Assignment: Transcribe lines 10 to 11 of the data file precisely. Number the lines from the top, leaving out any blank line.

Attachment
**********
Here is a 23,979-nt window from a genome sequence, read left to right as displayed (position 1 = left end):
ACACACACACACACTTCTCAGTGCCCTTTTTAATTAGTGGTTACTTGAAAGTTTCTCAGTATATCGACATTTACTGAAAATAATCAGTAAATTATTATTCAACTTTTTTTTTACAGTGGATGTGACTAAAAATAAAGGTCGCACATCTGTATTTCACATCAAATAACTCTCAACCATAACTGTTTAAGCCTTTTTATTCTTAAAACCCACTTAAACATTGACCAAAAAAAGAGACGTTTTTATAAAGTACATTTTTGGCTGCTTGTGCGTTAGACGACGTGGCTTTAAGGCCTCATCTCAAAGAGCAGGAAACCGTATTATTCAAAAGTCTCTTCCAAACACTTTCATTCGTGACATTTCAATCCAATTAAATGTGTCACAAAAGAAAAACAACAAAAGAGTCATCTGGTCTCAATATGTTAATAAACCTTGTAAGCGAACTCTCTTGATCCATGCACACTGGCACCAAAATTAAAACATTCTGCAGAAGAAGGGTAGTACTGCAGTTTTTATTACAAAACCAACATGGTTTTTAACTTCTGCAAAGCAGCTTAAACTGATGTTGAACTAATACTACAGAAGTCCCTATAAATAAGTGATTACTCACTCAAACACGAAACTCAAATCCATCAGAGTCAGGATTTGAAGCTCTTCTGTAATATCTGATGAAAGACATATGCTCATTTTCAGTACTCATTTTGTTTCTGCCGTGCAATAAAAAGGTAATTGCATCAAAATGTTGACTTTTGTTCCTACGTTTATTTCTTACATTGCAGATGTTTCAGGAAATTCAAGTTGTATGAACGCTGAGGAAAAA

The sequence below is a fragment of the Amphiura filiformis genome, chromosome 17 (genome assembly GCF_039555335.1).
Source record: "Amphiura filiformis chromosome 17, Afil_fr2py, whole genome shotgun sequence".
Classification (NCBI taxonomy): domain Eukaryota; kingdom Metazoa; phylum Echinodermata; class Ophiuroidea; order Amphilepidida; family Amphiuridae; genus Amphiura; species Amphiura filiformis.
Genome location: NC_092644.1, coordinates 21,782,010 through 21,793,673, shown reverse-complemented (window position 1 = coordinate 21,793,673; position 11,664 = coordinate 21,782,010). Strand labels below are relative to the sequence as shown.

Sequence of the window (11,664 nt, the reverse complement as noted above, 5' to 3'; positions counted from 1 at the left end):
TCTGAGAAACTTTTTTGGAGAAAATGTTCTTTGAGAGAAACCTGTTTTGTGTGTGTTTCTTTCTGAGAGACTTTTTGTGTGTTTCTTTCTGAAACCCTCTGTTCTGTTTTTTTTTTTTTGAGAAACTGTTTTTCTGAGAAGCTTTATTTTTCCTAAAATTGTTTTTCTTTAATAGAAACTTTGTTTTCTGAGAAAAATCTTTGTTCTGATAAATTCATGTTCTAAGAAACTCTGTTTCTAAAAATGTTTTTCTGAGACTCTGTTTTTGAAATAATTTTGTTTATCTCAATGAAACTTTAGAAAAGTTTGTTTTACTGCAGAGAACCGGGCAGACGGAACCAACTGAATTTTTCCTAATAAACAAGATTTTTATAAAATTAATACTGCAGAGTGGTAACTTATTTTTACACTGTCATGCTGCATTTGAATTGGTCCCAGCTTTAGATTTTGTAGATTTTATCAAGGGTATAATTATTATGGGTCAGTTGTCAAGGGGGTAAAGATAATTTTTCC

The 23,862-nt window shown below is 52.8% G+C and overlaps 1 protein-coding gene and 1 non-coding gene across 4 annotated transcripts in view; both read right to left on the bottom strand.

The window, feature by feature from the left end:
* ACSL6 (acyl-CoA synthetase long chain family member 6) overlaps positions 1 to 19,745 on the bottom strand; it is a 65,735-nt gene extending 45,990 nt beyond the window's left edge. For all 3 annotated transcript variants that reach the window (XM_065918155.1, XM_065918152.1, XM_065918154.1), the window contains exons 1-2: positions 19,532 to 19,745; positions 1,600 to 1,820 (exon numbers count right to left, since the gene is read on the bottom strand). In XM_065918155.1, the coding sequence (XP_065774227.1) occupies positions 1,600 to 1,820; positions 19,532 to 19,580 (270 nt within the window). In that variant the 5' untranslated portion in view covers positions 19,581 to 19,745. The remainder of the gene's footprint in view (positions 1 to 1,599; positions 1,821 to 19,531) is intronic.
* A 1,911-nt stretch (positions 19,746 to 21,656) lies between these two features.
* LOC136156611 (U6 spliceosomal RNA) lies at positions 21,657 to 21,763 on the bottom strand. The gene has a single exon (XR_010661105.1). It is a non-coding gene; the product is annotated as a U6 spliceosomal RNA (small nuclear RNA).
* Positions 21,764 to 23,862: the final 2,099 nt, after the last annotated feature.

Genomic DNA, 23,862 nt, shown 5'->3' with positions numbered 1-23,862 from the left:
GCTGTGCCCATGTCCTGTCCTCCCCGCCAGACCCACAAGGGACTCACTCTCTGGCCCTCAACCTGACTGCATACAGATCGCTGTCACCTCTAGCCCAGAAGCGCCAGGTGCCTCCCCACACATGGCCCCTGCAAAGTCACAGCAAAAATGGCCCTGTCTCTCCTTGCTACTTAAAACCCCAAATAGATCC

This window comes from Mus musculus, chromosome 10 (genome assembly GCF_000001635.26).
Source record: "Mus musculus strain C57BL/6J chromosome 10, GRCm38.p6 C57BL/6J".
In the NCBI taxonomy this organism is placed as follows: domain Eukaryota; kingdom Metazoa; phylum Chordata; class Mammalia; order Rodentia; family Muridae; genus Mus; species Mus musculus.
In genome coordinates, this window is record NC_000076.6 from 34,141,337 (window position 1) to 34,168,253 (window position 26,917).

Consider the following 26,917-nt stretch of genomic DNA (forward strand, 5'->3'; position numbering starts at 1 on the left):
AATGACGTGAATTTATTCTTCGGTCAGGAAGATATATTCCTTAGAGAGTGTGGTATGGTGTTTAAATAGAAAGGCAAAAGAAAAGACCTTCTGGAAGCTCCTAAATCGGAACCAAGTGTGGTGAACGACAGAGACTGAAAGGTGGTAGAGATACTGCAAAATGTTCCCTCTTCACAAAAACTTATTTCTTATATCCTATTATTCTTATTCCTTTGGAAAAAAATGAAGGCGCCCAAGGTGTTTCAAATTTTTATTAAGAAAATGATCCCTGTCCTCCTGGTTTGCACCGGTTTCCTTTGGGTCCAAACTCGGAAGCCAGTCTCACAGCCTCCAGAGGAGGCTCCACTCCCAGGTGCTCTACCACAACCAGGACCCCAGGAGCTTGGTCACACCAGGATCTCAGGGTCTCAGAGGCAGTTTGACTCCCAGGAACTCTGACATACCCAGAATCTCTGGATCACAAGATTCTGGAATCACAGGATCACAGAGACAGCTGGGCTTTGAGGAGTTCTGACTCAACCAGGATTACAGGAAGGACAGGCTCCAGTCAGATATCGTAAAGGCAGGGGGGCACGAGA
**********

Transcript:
The window, feature by feature from the left end:
* ACSL6 (acyl-CoA synthetase long chain family member 6) overlaps positions 1 to 19,745 on the bottom strand; it is a 65,735-nt gene extending 45,990 nt beyond the window's left edge. For all 3 annotated transcript variants that reach the window (XM_065918155.1, XM_065918152.1, XM_065918154.1), the window contains exons 1-2: positions 19,532 to 19,745; positions 1,600 to 1,820 (exon numbers count right to left, since the gene is read on the bottom strand). In XM_065918155.1, the coding sequence (XP_065774227.1) occupies positions 1,600 to 1,820; positions 19,532 to 19,580 (270 nt within the window). In that variant the 5' untranslated portion in view covers positions 19,581 to 19,745. The remainder of the gene's footprint in view (positions 1 to 1,599; positions 1,821 to 19,531) is intronic.